Last week, during an annual Strategic Update meeting with Wall Street financial analysts in New York, Microsoft CEO Steve Ballmer laid out his assessment of the coming year and Microsoft's plans for coping with what is clearly an historic economic downturn. Ballmer's talk was hopeful at times, but more tellingly it offered a pretty brutal overview of the problems facing the software giant as some of its traditional core products are beginning to flat-line for the first time. Looking at the state of Microsoft's businesses and ahead to the coming year, however, one thing becomes clear: IT is more important than ever.
In his talk Ballmer described Microsoft's seven core businesses: Windows, Windows Mobile, Desktop Productivity, Server, Enterprise Software, Search and Advertising, and Entertainment and TV. Of those seven, five are directly related to IT. And when you consider the eighth "other businesses" category, you see that two of the four emerging Microsoft businesses, Dynamics and Enterprise Services, are also IT related.
Although Microsoft is clearly in the midst of an enormous push into consumer software solutions, its business sales remain the company’s primary source of revenue. And from a mile-high view, all of Microsoft's IT-related businesses are profitable or highly profitable, with the exception of Windows Mobile, which Ballmer described as "somewhat unprofitable."
For Windows, Microsoft is ramping up operating expenses and marketing this year, both to stem the tide of bad publicity about Windows Vista and, in the future, to promote Windows 7. The Windows business has been hit hard by the economic depression. What's odd is that sales are still strong. It's just that a higher percentage of them are going to low-cost netbook computers that include a low-end version of Windows XP for which Microsoft receives a much lower licensing fee. Microsoft also sees a slowdown in IT spending for 2009, which makes sense given the economy. From a competition space, however, Windows has no real competitors today beyond pirated copies of Windows. Even on netbooks, over 90 percent of installs are Windows. But Microsoft sees Linux being more competitive on the PC desktop going forward because the company believes that Google will port its Android mobile OS to the PC. (An increasing synergy between phone and PC is a theme of Microsoft's planning going forward.)
Windows Mobile is a bit of an enigma. Microsoft is number three in the smartphone market worldwide, following Symbian and RIM, but ahead of Apple. But that's a temporary condition, and we can expect Apple's iPhone to surpass Windows Mobile this year, thanks to its consumer-heavy sales. Ballmer says that Microsoft will not build its phone, suggesting that the company is ready to concede the consumer market to Apple. But the company is strongly positioned in the business world and should remain a RIM contender. Ballmer says that the smart phone market will continue to grow despite the economy and that the low price of some Windows Mobile phone offers will help.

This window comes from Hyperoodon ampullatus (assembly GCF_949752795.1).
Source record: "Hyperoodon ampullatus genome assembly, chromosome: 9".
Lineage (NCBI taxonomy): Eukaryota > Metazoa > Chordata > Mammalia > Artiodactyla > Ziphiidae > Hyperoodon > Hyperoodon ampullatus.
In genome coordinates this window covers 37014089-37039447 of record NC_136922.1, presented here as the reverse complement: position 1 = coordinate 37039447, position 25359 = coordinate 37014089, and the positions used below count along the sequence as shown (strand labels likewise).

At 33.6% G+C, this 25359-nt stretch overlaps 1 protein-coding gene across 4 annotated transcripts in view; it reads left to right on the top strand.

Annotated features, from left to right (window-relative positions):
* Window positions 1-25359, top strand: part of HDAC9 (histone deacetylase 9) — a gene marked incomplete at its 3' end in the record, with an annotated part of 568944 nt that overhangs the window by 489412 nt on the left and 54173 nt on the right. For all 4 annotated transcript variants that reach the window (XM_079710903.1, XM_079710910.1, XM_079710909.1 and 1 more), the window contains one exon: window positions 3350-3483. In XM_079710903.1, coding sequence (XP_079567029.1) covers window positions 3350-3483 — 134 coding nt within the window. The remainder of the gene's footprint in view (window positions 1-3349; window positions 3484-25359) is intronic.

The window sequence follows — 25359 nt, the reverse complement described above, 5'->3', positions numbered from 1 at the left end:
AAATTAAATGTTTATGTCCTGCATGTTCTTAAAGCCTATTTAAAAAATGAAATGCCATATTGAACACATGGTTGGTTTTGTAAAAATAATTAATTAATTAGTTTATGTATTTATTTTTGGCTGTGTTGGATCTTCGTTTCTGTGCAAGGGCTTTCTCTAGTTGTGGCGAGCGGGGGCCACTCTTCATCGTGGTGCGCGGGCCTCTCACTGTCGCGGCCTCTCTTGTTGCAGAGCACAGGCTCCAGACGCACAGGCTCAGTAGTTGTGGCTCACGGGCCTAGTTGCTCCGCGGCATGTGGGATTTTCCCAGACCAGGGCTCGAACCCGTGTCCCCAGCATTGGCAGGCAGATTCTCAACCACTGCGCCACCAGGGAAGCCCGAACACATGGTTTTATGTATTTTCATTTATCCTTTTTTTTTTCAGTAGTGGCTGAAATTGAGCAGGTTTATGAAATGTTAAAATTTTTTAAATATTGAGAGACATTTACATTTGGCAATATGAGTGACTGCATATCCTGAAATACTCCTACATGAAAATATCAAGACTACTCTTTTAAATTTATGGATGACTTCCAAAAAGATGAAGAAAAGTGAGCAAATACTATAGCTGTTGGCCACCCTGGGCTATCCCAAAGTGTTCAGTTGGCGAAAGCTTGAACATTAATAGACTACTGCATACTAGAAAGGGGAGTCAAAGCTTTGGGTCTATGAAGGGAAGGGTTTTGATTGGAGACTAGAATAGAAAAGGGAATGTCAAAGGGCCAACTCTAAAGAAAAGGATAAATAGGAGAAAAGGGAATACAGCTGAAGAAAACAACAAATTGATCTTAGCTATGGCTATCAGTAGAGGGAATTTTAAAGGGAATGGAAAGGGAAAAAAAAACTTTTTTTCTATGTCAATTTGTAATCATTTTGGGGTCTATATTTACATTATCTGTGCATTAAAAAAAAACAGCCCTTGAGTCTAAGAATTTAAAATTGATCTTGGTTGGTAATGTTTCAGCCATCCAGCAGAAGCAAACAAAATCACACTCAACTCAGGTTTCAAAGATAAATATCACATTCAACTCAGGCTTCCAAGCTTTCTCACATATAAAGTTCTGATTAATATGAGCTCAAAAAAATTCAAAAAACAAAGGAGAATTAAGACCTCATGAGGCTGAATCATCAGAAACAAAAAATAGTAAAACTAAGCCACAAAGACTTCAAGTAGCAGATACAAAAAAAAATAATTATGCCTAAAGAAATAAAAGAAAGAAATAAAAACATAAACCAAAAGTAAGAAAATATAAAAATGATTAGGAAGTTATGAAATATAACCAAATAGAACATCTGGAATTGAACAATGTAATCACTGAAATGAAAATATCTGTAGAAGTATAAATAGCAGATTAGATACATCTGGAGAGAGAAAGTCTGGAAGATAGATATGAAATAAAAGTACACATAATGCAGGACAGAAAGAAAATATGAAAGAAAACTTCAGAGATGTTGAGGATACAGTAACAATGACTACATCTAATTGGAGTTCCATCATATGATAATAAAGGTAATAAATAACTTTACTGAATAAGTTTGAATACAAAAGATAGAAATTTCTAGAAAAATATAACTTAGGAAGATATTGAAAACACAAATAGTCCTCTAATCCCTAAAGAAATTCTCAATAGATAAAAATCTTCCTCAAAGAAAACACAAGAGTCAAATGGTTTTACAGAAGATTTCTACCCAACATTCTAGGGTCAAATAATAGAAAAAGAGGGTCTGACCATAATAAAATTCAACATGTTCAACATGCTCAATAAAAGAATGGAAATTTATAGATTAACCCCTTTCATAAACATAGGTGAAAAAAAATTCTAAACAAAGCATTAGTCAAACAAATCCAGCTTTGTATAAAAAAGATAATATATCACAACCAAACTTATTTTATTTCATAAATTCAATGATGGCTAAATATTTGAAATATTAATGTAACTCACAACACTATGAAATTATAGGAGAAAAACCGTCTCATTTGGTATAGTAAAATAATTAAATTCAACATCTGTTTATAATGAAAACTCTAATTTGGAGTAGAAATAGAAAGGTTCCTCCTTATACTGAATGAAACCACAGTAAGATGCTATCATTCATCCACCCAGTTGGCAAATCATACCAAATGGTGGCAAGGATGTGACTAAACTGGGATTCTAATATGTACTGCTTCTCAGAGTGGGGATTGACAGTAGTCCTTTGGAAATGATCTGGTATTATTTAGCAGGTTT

Desktop productivity is now Microsoft's strongest business by far, and it accounts for the largest slice of operating expense as well. Here the software giant's long-term customer licensing agreements will help Microsoft offset some of the more damaging aspects of the economic downturn. But this business isn't immune to challenges, Ballmer notes, and the low-priced Home and Student version of Office 2007, for example, is already the best seller. That said, Microsoft derives far more revenue from its enterprise Office users that it does from consumers, so once again the company's dedication to IT is paying off. Looking ahead, Office 14 will ship in 2010, not this year, and will be accompanied by web-based versions of popular Office applications. This can't happen quickly enough for me, and I’d like to see these Office web apps appear sooner rather than later.
Microsoft's Server business is going gangbusters thanks to a strong product lineup with an incredible range of functionality and manageability. Linux remains a key competitor in web and scientific computing workloads, but Microsoft owns desktop infrastructure and IT infrastructure workloads. Looking ahead, Ballmer can point to an amazing set of releases coming in the next year, including the Windows Azure cloud computing platform, Windows Server 2008 R2, new versions of System Center, SQL Server, and other servers, and of course Microsoft's hosted online services (Microsoft Online Services--MOS). To address the financial needs of emerging markets and cash-strapped smaller businesses, the company will release a Foundation Edition of Server 2008 R2 as well. Ballmer called it a netbook-type release for servers.
What's interesting about Microsoft's business-oriented offerings is that the company typically dominates most of the markets in which it competes, from a market-share perspective. But the company is light on the revenue side because of its low prices. Microsoft accounts for only 16 percent of revenue in the enterprise, for example, but has a higher market share than companies that earn higher amounts (such as Oracle). Ballmer called this a double-edged sword, suggesting that the worsening economy might actually help Microsoft pick up some new accounts from customers tired of competitors' higher prices.
For those who have already opted for Microsoft's IT solutions, it looks like you've made a good decision. The issue here, of course, is whether your existing infrastructure can be stretched for a few more years. Microsoft isn't the only company that will be riding out this storm.